have been those related to equity issues. Although technological improvements and capital investments in transportation have improved social welfare in general, they also have often widened the gap between those who can afford automobiles and those who cannot. To the extent that modern land use patterns are highly affected by the automobile, the result is that car ownership has become necessary to take full advantage of the commercial and residential opportunities and of the services that modern societies can provide. In the United States, the disadvantaged are primarily the elderly, the young, and the poor, yet today less than 10 percent of American families lack cars. In China, however, large urban populations will not have cars for many years, and for a long period car owners and non–car owners will both be large parts of the population. In some countries these populations live in separate communities, sometimes distinguishing urban and suburban areas.

This chapter explores how rapid motorization will affect the quality of life and livelihood of the Chinese people. In view of the complexity of the changing social and economic structure in China, it is clear that isolating the changes arising from motorization alone will be very difficult. Some 10 years of a 15 percent a year rise in motorization in general and a more rapid increase in the number of automobiles have had a very large impact on China. Urban congestion, air pollution, changes in urban transport modal shares, massive construction of transportation facilities, and decentralization of residence and employment are the principal consequences (Midgley, 1994).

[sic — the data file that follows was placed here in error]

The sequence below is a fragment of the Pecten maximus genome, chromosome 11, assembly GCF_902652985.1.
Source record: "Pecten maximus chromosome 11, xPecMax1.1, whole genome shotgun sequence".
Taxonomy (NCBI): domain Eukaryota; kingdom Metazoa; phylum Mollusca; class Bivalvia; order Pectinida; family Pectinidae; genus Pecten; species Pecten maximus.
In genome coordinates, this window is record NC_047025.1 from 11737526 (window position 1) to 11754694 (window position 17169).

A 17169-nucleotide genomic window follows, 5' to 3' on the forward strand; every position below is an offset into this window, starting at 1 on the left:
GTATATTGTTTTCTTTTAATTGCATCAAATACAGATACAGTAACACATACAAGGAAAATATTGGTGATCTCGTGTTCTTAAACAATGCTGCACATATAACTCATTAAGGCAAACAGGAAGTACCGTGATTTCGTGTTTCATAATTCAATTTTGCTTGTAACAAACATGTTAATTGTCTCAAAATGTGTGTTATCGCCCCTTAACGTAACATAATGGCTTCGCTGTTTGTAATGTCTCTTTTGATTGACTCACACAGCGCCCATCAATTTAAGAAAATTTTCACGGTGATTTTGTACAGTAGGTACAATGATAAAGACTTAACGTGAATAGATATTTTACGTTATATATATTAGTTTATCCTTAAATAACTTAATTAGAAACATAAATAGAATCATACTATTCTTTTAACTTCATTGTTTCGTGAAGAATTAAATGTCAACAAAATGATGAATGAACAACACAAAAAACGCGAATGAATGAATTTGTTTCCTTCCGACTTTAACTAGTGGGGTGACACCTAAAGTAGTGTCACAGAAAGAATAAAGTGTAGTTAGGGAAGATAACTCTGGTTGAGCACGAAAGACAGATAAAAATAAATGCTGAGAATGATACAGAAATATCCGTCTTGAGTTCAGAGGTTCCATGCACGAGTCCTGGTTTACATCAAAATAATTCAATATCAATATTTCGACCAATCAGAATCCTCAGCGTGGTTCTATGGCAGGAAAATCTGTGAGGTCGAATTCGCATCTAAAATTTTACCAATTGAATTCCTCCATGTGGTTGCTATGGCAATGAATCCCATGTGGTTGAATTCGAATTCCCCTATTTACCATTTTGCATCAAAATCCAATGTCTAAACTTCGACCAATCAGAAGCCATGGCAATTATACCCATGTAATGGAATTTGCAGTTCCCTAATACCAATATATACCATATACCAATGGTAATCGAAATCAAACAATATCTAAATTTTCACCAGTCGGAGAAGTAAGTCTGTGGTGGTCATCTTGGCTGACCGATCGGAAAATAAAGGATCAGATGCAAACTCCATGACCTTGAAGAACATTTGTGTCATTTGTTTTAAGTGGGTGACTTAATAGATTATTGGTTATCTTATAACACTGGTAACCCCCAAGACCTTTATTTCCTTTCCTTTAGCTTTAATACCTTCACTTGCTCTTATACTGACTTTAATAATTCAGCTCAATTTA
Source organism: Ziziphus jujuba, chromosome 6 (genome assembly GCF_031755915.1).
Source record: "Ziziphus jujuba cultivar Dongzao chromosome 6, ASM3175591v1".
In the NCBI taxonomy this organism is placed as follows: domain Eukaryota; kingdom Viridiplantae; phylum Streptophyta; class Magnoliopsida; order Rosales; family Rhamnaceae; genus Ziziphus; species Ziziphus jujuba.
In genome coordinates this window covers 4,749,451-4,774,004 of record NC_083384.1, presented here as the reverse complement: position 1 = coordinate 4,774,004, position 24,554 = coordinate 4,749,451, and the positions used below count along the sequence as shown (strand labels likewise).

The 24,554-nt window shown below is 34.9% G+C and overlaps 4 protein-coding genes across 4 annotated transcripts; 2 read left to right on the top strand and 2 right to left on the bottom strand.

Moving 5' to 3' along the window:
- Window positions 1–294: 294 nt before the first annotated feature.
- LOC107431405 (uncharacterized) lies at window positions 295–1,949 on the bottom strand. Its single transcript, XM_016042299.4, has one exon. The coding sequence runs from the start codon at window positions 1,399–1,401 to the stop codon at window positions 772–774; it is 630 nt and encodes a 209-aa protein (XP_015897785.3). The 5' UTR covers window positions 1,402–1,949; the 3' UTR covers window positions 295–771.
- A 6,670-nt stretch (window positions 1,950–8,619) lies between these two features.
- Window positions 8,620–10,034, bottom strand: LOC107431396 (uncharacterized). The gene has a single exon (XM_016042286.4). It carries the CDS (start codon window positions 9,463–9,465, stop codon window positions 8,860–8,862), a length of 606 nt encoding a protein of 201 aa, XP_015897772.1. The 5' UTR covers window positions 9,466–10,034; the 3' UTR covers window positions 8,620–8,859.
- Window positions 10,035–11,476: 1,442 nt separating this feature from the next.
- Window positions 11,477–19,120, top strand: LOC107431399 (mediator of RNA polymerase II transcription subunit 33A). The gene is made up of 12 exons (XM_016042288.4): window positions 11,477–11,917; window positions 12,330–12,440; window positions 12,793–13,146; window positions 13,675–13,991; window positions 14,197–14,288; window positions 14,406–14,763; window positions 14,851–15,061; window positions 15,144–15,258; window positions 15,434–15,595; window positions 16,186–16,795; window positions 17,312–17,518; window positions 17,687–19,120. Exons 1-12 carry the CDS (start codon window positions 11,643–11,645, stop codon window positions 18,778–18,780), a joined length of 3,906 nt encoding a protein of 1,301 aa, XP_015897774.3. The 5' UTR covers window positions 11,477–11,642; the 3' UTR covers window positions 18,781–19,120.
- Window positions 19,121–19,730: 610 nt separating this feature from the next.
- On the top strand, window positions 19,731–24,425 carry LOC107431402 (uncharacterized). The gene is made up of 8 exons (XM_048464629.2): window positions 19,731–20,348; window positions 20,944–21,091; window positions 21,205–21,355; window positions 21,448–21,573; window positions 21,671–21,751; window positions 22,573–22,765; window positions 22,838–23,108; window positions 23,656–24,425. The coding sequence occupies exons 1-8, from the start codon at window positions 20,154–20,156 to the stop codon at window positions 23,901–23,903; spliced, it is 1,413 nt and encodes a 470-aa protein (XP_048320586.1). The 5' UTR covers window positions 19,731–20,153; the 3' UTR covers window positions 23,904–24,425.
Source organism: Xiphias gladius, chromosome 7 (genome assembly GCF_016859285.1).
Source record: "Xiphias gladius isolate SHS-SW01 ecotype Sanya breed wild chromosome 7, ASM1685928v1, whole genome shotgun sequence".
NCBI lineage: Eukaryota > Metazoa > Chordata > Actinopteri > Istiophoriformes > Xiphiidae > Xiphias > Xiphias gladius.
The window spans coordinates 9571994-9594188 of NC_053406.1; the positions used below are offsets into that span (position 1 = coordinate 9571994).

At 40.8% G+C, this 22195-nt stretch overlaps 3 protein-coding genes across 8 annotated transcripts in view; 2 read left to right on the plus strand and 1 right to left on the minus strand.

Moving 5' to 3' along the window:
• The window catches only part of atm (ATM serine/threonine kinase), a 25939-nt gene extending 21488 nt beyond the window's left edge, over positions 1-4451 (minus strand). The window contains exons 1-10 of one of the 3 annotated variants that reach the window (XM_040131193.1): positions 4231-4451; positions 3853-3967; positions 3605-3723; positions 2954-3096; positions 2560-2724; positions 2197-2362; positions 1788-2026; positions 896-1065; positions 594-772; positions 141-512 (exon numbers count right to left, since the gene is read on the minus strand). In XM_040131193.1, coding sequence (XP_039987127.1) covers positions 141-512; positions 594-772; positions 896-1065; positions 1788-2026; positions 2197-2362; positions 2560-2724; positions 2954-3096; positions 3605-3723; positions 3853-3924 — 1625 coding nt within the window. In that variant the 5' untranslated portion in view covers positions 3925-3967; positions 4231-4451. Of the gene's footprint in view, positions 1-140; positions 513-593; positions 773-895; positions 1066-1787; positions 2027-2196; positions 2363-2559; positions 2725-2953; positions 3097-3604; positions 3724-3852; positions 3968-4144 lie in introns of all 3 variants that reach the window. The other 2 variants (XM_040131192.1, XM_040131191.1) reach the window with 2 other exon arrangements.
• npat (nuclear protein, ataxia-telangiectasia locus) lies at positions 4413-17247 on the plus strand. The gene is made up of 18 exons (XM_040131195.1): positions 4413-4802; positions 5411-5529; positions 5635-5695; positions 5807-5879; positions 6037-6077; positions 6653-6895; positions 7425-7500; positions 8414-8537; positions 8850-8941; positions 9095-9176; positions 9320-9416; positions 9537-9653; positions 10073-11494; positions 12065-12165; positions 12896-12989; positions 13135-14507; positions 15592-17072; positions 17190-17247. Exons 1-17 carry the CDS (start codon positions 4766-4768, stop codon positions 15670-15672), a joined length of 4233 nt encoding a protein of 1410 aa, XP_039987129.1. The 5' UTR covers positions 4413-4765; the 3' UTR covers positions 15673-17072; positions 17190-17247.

The earliest and greatest effects of motorization will appear in the cities (see Chapter 2). For one thing, most of the new vehicles will appear in urban areas because urban incomes are higher than those elsewhere in China and because they will no doubt continue rising the fastest. Furthermore, the cities have an especially delicate ecology of space use—very high residential densities and a low proportion of space dedicated to streets (around 10 percent)—designed as they were by planners who, before the late 1980s, had no reason to believe there was any need to provide for significant numbers of private motor vehicles. As a result, Chinese cities are subject to great dynamic forces as people struggle to travel in increasingly congested conditions while they seek opportunities at the urban periphery made accessible by increased car ownership.

Because these issues will arise within the context of a rapidly changing urban structure, any examination of the effects of motorization requires a careful look at the process of change itself.


Motorization is likely to have severe interim effects before the automobile reaches an accommodation with its surroundings. For example,

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